One of the debates around our house this Christmas has been whether or not to get Tristan a video game for Christmas. I’m not overly fond of the idea.
The boys already love the games on the Peep and the Big Wide World website. (I too love this site, and the cartoon.) Each night after dinner, Simon asks, “Peep now? Peep now? Peep now?” with the regularity of an atomic clock. I’ll hold the laptop and move the cursor for them, but won’t let them play by themselves. I’m not sure if this is a parental influence issue or a “you’ll not be touching MY laptop with your sticky fingers” issue.
Video games for the preschool set seems to be the latest thing. I see that Leap Frog, a company to which I generally give a lot of credence, has come out with Little Leaps, a DVD/video game console targeted to the 9 – 36 months set. (Seriously? A video game for 9 month olds?)
I’ve given up a bit of ground, and we’ll be getting the Zoooos game set for the boys. It works like the Little Leaps, turning the DVD player into a video game console. Oh well, at least the games are educational. And more importantly, not handheld portables so (a) I can see when, what and how much they are playing and (b) they won’t wander away and get lost under somebody’s bed or in the closet or any of the myriad other places our toys seem to end up.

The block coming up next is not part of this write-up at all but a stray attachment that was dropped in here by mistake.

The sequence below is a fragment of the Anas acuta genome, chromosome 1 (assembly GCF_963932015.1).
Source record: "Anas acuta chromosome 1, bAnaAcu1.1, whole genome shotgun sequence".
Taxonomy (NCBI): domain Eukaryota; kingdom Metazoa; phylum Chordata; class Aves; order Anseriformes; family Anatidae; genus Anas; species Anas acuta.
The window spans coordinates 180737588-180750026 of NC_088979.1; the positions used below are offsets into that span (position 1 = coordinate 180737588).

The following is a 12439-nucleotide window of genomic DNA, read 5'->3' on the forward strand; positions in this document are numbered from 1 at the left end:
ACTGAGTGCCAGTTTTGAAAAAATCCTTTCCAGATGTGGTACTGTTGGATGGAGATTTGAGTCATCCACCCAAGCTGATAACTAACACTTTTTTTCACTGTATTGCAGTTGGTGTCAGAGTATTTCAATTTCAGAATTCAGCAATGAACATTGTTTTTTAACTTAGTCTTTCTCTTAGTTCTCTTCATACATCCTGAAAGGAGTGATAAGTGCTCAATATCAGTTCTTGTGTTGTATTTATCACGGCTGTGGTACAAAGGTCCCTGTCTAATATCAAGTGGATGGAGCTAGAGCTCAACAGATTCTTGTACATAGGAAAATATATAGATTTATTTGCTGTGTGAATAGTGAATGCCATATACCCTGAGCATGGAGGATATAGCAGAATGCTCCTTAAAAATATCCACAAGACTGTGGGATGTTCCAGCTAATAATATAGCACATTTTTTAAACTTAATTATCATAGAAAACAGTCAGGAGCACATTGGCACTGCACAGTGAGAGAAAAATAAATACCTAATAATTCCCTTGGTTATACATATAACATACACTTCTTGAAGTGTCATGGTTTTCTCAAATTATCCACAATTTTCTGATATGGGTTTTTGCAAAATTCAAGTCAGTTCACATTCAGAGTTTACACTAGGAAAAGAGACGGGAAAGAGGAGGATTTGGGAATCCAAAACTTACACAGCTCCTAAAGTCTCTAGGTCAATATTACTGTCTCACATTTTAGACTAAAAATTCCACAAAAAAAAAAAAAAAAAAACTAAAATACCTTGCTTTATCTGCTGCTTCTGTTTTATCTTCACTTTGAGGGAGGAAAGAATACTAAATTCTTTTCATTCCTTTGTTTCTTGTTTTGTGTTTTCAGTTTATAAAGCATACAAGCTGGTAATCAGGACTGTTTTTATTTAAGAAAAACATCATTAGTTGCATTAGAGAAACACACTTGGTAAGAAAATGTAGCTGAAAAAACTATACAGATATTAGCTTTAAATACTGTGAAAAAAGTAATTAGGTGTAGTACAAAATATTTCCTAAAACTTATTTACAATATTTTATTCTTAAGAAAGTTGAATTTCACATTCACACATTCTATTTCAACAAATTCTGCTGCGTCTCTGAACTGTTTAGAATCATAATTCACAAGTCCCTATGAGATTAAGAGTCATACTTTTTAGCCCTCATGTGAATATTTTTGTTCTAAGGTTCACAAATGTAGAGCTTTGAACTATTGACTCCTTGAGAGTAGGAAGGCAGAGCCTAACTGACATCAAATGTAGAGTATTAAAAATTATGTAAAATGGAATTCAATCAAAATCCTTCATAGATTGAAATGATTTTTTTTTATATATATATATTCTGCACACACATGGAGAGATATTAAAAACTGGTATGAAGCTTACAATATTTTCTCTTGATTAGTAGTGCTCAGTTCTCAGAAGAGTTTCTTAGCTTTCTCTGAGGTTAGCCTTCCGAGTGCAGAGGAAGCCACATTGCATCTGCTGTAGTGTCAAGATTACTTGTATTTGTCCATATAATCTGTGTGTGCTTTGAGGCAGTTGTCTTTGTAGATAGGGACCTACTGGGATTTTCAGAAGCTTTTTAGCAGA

I was doing some research yesterday and came across this article from topix.net about how kids as young as eight are logging in to virtual communities:
Hundreds of thousands of Canadian children are signing up to online social networking communities where they can chat, play games and create virtual worlds. But unlike sites like Myspace or Friendster, which encourage members to leave
personal information on their profiles, social websites for the younger set do the exact opposite.
Webkinz, Club Penguin and Neopets are sites aimed at kids between eight and 14. They allow members to take on a character - usually in the form of an animal or creature - and create a world for them.
Eight years old and online social networking. Yikes!
What do you think? At what age do you introduce your kids to computer games? Are they evil, or educational? Do you have a fave kids’ website?
Labels: Mothering without a licence